Ghana Meets Most IMF Targets as Reforms Advance, Says Lender
(Bloomberg) -- Ghana met most of the targets under its program with the International Monetary Fund and is continuing to advance reforms that will promote economic stability, according to the lender.
The West African nation is exiting the almost $1 billion program it agreed to with the IMF in 2015, when years of overspending and a currency crisis prompted its debt obligations to soar. The introduction of spending limits and a clean-up of the banking industry have since helped to spur economic growth while inflation eased to a record low.
“Six out of nine performance criteria were met by the end of December and structural reforms are advancing,” Annalisa Fedelino, the IMF’s mission chief for Ghana, told reporters Thursday in the capital, Accra. “The success of the program is ultimately the commitment of the Ghanaian authorities to continue on the path of adjustment and reform.”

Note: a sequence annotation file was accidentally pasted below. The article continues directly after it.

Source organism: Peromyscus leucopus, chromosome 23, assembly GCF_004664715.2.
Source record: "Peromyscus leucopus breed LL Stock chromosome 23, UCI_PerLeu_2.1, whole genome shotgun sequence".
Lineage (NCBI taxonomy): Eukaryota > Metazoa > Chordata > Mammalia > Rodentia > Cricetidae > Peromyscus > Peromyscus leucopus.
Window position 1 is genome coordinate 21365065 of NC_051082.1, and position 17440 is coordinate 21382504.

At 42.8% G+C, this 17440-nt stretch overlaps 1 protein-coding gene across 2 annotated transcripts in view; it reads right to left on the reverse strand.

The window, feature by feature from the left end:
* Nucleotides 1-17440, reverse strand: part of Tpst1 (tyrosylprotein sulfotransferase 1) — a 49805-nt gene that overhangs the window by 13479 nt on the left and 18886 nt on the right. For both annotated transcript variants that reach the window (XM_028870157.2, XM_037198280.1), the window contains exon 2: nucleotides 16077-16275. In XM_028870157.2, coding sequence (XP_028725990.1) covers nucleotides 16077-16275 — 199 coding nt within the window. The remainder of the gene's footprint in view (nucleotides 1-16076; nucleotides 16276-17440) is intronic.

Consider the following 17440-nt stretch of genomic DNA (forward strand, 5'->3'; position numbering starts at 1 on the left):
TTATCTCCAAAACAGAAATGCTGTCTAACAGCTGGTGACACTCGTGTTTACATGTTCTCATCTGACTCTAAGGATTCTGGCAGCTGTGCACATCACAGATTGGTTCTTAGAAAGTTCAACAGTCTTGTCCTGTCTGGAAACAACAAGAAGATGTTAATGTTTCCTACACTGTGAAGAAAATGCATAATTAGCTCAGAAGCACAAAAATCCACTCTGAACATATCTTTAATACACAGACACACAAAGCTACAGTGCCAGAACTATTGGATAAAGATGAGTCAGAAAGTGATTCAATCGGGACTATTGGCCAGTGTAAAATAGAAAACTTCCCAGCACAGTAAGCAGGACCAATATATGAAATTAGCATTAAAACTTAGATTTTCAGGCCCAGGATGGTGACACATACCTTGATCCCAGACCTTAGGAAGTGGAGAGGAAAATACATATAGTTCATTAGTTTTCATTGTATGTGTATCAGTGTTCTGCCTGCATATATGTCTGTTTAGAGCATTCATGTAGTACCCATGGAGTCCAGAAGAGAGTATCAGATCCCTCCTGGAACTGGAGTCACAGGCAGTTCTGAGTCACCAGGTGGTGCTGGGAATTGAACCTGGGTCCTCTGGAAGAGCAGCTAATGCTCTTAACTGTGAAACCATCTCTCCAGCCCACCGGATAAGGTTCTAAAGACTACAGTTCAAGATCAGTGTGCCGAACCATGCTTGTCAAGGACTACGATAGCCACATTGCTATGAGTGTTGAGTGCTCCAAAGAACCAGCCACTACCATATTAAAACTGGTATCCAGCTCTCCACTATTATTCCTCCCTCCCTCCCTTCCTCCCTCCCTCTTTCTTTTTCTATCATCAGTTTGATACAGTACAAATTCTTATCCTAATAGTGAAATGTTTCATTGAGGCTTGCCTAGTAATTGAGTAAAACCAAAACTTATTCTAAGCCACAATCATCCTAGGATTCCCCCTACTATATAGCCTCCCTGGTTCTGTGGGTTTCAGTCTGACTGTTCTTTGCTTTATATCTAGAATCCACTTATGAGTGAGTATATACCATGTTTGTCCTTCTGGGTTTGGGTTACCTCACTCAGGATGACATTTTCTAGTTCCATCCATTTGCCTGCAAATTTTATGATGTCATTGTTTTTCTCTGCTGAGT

- Ghana’s lenders are well capitalized and positioned to support growth.
- The country has to continue to improve revenue collection and rationalize tax exemptions.
- Authorities will establish a supervisory body to monitor fiscal risks posed by state-owned enterprises.
- Monetary policy should remain prudent to complement fiscal-adjustment efforts and to keep inflation in check.
- IMF will conclude the program’s final reviews by the end of next month.
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